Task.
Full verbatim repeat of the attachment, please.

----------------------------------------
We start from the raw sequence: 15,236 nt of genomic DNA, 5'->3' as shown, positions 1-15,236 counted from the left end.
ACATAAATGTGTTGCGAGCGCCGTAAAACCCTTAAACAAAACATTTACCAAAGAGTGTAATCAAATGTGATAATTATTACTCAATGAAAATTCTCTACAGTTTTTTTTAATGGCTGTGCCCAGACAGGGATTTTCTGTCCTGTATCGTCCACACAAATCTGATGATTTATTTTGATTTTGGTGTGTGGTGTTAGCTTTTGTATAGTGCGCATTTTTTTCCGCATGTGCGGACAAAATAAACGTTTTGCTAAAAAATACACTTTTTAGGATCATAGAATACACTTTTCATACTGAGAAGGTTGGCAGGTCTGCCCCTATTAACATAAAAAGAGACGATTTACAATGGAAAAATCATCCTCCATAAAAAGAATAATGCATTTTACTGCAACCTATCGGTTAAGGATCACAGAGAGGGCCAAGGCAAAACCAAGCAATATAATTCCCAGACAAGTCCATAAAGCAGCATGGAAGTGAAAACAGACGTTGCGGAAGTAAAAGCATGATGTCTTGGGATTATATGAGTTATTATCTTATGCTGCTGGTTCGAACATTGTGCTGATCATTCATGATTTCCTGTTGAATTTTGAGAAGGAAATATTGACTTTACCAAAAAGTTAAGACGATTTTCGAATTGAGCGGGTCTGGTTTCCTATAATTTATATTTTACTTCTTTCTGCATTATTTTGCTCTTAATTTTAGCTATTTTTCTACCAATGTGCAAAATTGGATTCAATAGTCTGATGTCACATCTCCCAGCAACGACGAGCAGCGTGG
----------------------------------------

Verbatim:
We start from the raw sequence: 15,236 nt of genomic DNA, 5'->3' as shown, positions 1-15,236 counted from the left end.
ACATAAATGTGTTGCGAGCGCCGTAAAACCCTTAAACAAAACATTTACCAAAGAGTGTAATCAAATGTGATAATTATTACTCAATGAAAATTCTCTACAGTTTTTTTTAATGGCTGTGCCCAGACAGGGATTTTCTGTCCTGTATCGTCCACACAAATCTGATGATTTATTTTGATTTTGGTGTGTGGTGTTAGCTTTTGTATAGTGCGCATTTTTTTCCGCATGTGCGGACAAAATAAACGTTTTGCTAAAAAATACACTTTTTAGGATCATAGAATACACTTTTCATACTGAGAAGGTTGGCAGGTCTGCCCCTATTAACATAAAAAGAGACGATTTACAATGGAAAAATCATCCTCCATAAAAAGAATAATGCATTTTACTGCAACCTATCGGTTAAGGATCACAGAGAGGGCCAAGGCAAAACCAAGCAATATAATTCCCAGACAAGTCCATAAAGCAGCATGGAAGTGAAAACAGACGTTGCGGAAGTAAAAGCATGATGTCTTGGGATTATATGAGTTATTATCTTATGCTGCTGGTTCGAACATTGTGCTGATCATTCATGATTTCCTGTTGAATTTTGAGAAGGAAATATTGACTTTACCAAAAAGTTAAGACGATTTTCGAATTGAGCGGGTCTGGTTTCCTATAATTTATATTTTACTTCTTTCTGCATTATTTTGCTCTTAATTTTAGCTATTTTTCTACCAATGTGCAAAATTGGATTCAATAGTCTGATGTCACATCTCCCAGCAACGACGAGCAGCGTGG